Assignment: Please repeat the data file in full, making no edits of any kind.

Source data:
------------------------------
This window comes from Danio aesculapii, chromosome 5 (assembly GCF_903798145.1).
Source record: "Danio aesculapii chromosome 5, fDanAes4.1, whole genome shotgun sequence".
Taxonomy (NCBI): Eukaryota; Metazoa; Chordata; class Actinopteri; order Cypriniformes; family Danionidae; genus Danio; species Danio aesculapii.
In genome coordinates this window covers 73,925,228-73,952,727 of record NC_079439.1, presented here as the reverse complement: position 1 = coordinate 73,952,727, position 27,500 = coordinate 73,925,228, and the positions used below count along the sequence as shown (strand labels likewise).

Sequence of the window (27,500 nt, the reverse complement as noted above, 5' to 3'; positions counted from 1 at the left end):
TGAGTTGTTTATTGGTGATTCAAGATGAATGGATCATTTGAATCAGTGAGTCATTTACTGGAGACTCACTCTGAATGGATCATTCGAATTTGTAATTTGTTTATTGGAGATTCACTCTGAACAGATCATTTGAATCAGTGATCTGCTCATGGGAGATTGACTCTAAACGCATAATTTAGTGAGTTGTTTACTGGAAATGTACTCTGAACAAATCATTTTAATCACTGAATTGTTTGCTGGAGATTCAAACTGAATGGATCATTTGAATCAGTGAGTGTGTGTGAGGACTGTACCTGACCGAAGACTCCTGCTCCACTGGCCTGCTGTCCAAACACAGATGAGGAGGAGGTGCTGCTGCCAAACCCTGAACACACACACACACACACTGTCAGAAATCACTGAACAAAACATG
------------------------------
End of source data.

This window comes from Danio aesculapii, chromosome 5 (assembly GCF_903798145.1).
Source record: "Danio aesculapii chromosome 5, fDanAes4.1, whole genome shotgun sequence".
Taxonomy (NCBI): Eukaryota; Metazoa; Chordata; class Actinopteri; order Cypriniformes; family Danionidae; genus Danio; species Danio aesculapii.
In genome coordinates this window covers 73,925,228-73,952,727 of record NC_079439.1, presented here as the reverse complement: position 1 = coordinate 73,952,727, position 27,500 = coordinate 73,925,228, and the positions used below count along the sequence as shown (strand labels likewise).

Sequence of the window (27,500 nt, the reverse complement as noted above, 5' to 3'; positions counted from 1 at the left end):
TGAGTTGTTTATTGGTGATTCAAGATGAATGGATCATTTGAATCAGTGAGTCATTTACTGGAGACTCACTCTGAATGGATCATTCGAATTTGTAATTTGTTTATTGGAGATTCACTCTGAACAGATCATTTGAATCAGTGATCTGCTCATGGGAGATTGACTCTAAACGCATAATTTAGTGAGTTGTTTACTGGAAATGTACTCTGAACAAATCATTTTAATCACTGAATTGTTTGCTGGAGATTCAAACTGAATGGATCATTTGAATCAGTGAGTGTGTGTGAGGACTGTACCTGACCGAAGACTCCTGCTCCACTGGCCTGCTGTCCAAACACAGATGAGGAGGAGGTGCTGCTGCCAAACCCTGAACACACACACACACACACTGTCAGAAATCACTGAACAAAACATG